War is hell by Trevor Plumbly
Subtle changes have occurred since I last wrote: I think teenage angst is about to launch a serious attack on Number 1 grandson. He has more of a quiet, serious nature and thus faces a tougher fight than his younger brother. Fortunately, he has parents sensible enough to accompany him on the trip rather than push off when things get tough.
Puberty is far too cruel to be imposed on the young; it seems to me that God got it sort of upside down and this measure of confusion and self-doubt should have been allocated to the over sixties. Puberty is God’s thug; it chucks everything at the relatively defenceless: introverted sexual awakening, imagined inadequacies, the constant pressure to excel along with the threat of rejection from either sex.
Engaging the enemy
Very few die from the battle with puberty, but there’s a hell of a lot of emotional walking wounded in mid-phase. Puberty’s main weapon is sexuality; the only defence is to do ‘it’ early on and as frequently as possible. Despite being a private battle between two strugglers, for some strange reason it’s a matter for peer review; doing ‘it’ with any regularity elevates you to ‘stud’ or ‘goer’ status, not doing ‘it’ relegates you to ‘fag’ or ‘frigid’. Doing ‘it’ is a turning point: suddenly the uninvited erections, pimples and stammering approach to courtship have left the male, while the female is now regarded by her peers as worldly wise. Sadly, the rest get haunted by second-hand titillation and an acute sense of failure, but, like I said, puberty fights dirty.
Memoirs from an old soldier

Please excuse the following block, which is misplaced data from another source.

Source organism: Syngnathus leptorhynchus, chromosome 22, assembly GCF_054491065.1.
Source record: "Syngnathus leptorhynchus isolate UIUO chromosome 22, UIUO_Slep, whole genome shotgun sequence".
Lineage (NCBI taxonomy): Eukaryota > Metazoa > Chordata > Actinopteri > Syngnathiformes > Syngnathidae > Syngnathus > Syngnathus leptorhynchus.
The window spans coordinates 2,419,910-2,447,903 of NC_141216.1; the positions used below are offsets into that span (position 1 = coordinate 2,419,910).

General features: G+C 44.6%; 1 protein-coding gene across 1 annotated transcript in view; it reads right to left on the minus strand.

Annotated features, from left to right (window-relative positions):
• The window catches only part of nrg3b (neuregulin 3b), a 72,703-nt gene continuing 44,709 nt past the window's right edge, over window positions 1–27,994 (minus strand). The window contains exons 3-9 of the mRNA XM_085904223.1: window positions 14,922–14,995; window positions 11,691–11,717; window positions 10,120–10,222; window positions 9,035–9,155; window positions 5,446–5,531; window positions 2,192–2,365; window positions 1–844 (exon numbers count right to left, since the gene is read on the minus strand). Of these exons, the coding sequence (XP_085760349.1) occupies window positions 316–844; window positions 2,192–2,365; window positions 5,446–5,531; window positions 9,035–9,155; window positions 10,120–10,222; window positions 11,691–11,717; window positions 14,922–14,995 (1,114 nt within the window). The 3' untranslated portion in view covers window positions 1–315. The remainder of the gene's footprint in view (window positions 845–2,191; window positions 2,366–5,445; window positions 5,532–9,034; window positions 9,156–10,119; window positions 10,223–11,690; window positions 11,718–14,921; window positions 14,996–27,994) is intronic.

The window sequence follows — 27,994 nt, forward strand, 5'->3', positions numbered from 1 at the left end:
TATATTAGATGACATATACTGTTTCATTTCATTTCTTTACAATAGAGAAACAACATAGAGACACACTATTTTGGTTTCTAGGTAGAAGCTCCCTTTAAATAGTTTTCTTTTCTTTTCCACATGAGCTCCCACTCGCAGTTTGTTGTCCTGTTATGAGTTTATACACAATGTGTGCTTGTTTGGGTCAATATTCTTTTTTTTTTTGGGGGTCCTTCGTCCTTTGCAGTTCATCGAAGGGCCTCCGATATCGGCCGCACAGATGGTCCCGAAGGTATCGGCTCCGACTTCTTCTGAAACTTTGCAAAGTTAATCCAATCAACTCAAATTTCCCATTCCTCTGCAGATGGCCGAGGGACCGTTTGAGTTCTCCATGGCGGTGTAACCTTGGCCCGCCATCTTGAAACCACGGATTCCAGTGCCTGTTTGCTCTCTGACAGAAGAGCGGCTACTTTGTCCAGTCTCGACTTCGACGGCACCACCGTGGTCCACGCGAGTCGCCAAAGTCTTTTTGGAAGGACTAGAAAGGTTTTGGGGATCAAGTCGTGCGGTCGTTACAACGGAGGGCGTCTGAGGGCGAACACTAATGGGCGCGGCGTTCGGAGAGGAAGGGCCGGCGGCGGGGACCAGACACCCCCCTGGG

Looking back, puberty had a hell of an advantage then, we simply didn’t have the attack mechanisms that today’s kids enjoy. ‘The 39 Steps’ was hardly under the mattress reading, and visually, faded portrait prints of Winston Churchill offered little in the way of masturbatory material: it was a lonely journey for me. After that cold hearted little tart Carol rejected my poetic advances, I went into a sort of sexual hibernation, but puberty hates being ignored and spotty Simpson’s sister struck the next blow. Most girls then had what I believe the poets call ‘budding breasts’ but Spot’s sister had real knockers and, according to rumour, was ‘a real goer’. However, after a confused fumble, the intricacy of her bra strap defeated me and I was cast back to ‘fagdom’. The breakthrough occurred whilst I was relieving myself behind the bike sheds: I had just about finished buttoning up when I was set upon by Christine. Christine was taller and heavier, she came at me with a flurry of arms, legs and tongue; it was all over in a matter of seconds and to this day I’m not certain if we actually did ‘it’, but for me ‘the war was over’. The battle awaits Number 1 grandson, but he should heed this advice from an old soldier, ‘Don’t write romantic poetry, remember that the contents of the bra are best accessed via the back, and never, ever pee behind the bike shed.